The linchpin represents the hero of modern business, said Seth Godin. These creative upstarts desire to manage their own time and produce on their own accord, of their own volition. They don’t want to be subservient pawns to the authoritarian, managerial types. They want to buck the status quo and invent novel things.
Individuals no longer want to be cogs languishing away in a vast corporate machine. They are wont to leverage their minds as the means of production and embrace micro-entrepreneurship.
Some authors, like Rachel Botsman, have also referred to this model as collaborative consumption or the sharing economy. People now prefer to share products and services as well as the ensuring value created. In the an article, Botsman said:
I define The Sharing Economy as ‘an economic system based on sharing underused assets or services, for free or for a fee, directly from individuals. It is largely based on peer-to-peer marketplaces that depend on the social glue of trust between strangers. The ‘providers’ in these marketplaces are often referred to as ‘micro-entrepreneurs.
Disintegration of the Old Model
Companies previously structured their businesses in a top-down, hierarchical fashion. Mangers ruled the roost, and the employees obeyed without question. That business model is failing. The days of pushing a button and squirting out a widget is sounding its death knell.
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But why is it dying? For one, jobs that don’t require creativity or thinking are shrinking. Automated systems and other implementations of artificial intelligence are replacing human hands.
Furthermore, the jobs that do exist suffer from lackluster pay, and those who compete over those jobs compete for lower wages. Seth Godin pointed the facts out in his book called, “Linchpin: Are you Indispensable?”
Decentralization, cryptocurrency, and other technological advancements are also ushering in a new age of work. Both the legacy economic models of communism and capitalism are either being blurred together or outright discarded. The means of production is transmogrifying; it’s moving from factory machines to home laptops and human brains. The ideas of labor and management are also becoming intimately intertwined.
Embracing the Linchpin and Building a Holocracy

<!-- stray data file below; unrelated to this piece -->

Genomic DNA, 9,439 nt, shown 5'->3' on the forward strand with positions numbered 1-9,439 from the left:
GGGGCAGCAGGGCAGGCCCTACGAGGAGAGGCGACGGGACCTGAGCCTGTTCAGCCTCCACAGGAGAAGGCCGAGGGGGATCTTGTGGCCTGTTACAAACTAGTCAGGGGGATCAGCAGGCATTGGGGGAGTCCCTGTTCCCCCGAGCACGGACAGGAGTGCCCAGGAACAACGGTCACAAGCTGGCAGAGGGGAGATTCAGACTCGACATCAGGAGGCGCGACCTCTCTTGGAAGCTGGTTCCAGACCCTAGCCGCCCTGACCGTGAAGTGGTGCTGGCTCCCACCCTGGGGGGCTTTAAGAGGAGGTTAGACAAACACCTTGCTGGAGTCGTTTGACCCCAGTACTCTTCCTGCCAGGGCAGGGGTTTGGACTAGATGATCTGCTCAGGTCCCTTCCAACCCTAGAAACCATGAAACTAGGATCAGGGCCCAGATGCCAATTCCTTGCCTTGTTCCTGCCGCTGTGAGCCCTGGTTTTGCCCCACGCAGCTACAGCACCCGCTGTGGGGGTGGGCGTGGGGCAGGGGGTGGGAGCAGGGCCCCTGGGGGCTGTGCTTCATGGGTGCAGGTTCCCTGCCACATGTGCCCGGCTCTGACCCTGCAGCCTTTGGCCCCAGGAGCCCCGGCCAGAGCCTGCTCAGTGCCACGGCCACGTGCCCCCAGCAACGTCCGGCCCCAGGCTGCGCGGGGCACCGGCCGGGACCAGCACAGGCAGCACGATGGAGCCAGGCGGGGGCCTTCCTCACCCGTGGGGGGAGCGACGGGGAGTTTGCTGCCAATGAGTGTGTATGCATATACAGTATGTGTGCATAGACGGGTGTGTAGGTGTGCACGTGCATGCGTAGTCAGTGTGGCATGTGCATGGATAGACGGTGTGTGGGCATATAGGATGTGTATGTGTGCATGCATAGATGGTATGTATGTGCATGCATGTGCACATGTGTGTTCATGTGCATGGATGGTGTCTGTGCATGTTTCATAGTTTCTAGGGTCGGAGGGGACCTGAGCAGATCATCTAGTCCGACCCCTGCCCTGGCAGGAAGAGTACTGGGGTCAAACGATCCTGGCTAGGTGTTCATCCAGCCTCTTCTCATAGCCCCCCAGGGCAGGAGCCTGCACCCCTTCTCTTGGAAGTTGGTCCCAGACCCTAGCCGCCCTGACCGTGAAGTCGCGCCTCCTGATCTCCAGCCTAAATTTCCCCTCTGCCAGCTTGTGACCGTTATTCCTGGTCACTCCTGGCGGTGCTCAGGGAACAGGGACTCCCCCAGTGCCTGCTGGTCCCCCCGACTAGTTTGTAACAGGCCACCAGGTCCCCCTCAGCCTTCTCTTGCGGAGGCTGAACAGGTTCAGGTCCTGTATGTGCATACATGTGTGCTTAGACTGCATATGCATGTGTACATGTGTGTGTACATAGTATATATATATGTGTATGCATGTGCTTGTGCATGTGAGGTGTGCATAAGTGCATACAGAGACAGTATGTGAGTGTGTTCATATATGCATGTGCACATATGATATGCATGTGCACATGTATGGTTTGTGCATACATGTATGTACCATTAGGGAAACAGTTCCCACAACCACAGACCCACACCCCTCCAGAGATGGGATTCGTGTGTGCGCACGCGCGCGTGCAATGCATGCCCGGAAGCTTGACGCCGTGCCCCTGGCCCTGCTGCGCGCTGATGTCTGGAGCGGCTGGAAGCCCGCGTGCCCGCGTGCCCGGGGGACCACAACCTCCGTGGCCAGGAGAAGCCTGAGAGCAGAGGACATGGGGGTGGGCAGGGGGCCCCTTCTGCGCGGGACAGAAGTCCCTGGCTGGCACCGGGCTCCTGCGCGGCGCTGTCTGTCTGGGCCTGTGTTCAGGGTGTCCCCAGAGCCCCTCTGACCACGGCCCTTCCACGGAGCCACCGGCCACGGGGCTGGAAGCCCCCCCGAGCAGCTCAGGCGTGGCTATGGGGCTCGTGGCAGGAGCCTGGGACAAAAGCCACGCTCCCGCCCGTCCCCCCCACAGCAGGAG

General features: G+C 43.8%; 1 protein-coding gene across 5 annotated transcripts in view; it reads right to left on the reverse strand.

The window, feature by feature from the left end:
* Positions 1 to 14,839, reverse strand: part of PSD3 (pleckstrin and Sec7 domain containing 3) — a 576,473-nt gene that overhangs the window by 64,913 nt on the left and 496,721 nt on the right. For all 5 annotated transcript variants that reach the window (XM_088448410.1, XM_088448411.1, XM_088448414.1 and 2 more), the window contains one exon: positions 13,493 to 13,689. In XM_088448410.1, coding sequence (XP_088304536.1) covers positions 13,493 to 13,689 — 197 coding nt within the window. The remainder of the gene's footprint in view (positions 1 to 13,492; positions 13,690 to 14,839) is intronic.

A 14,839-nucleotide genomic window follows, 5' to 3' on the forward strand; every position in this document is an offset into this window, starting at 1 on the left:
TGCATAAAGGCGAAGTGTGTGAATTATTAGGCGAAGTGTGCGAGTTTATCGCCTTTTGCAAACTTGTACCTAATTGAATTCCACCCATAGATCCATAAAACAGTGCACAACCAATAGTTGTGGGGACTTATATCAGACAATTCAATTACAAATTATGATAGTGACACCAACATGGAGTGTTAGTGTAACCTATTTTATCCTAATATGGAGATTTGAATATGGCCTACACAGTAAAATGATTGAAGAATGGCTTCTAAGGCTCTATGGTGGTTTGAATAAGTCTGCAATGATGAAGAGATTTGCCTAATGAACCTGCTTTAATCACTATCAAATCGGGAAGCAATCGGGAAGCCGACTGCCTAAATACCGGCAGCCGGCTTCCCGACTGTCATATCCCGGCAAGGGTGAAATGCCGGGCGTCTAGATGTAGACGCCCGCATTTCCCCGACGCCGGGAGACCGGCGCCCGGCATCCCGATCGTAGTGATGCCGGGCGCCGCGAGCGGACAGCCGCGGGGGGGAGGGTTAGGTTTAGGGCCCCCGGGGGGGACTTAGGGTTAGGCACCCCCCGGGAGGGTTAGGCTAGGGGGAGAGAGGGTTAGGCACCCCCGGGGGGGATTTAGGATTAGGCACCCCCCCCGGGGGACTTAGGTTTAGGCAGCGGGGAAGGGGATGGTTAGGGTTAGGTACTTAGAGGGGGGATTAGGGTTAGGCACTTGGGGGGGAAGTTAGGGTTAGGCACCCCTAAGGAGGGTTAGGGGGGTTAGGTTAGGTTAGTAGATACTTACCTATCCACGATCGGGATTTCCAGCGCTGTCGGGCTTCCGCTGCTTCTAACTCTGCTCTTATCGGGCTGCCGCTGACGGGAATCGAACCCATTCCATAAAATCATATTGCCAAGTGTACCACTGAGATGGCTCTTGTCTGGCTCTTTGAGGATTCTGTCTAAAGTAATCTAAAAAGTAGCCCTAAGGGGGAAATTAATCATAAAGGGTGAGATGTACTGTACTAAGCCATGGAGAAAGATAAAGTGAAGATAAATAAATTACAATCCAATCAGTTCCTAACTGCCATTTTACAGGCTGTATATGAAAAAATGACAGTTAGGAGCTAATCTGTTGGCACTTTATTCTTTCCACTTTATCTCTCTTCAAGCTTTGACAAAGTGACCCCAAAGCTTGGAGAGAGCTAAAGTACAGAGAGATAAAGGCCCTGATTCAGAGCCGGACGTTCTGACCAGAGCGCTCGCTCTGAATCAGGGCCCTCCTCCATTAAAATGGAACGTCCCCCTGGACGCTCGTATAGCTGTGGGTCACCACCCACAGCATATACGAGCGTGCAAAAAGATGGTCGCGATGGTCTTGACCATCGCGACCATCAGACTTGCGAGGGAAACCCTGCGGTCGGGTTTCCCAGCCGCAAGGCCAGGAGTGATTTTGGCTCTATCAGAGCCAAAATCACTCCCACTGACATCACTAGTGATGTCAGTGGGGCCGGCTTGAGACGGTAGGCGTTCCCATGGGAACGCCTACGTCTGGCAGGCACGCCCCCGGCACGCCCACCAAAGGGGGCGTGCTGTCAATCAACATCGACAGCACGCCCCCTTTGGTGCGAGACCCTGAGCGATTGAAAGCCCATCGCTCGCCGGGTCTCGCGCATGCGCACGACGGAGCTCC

Startups and cooperative value-producing activities are not evaporating completely, though. Entrepreneurs will still create businesses, and they will still contract with skilled personnel. That said, their personnel won’t expect to merely follow orders. They will anticipate a degree of freedom; the freedom to create and innovate. They will vie to be a linchpin: a person who is indispensably creative.
Startups will no longer adopt a hierarchical management system. Instead, they will build what Brian J. Roberson called a holocracy. Within the context of this business model, teams will form spontaneously and act as hubs of innovation. Leaders may also emerge, but contractors will mostly work independently to produce for the company and move into the future. The holocracy website defines the model as, “a customizable self-management practice for organizations.”
Adopting Holocratic Business Models
At Pathfinders, we will help provide solutions for startups to organize their enterprises in the most modern, effective, and satisfying ways for their contractors and leadership team. If the company adopts a business structure that embraces holocracy, it will attract some of the most brilliant minds in the world, who are all the equivalent of self-motivated linchpins.
If the company decides to forgo embracing the holocratic, future-of-work model, they will do nothing except hire people who behave like cogs in a machine, and who will expect an instruction manual for every activity they engage in.
Startups that win big will be the startups that allow creativity to flourish. They are the startups that will promote spontaneity, freedom, and a ingenuity as core values.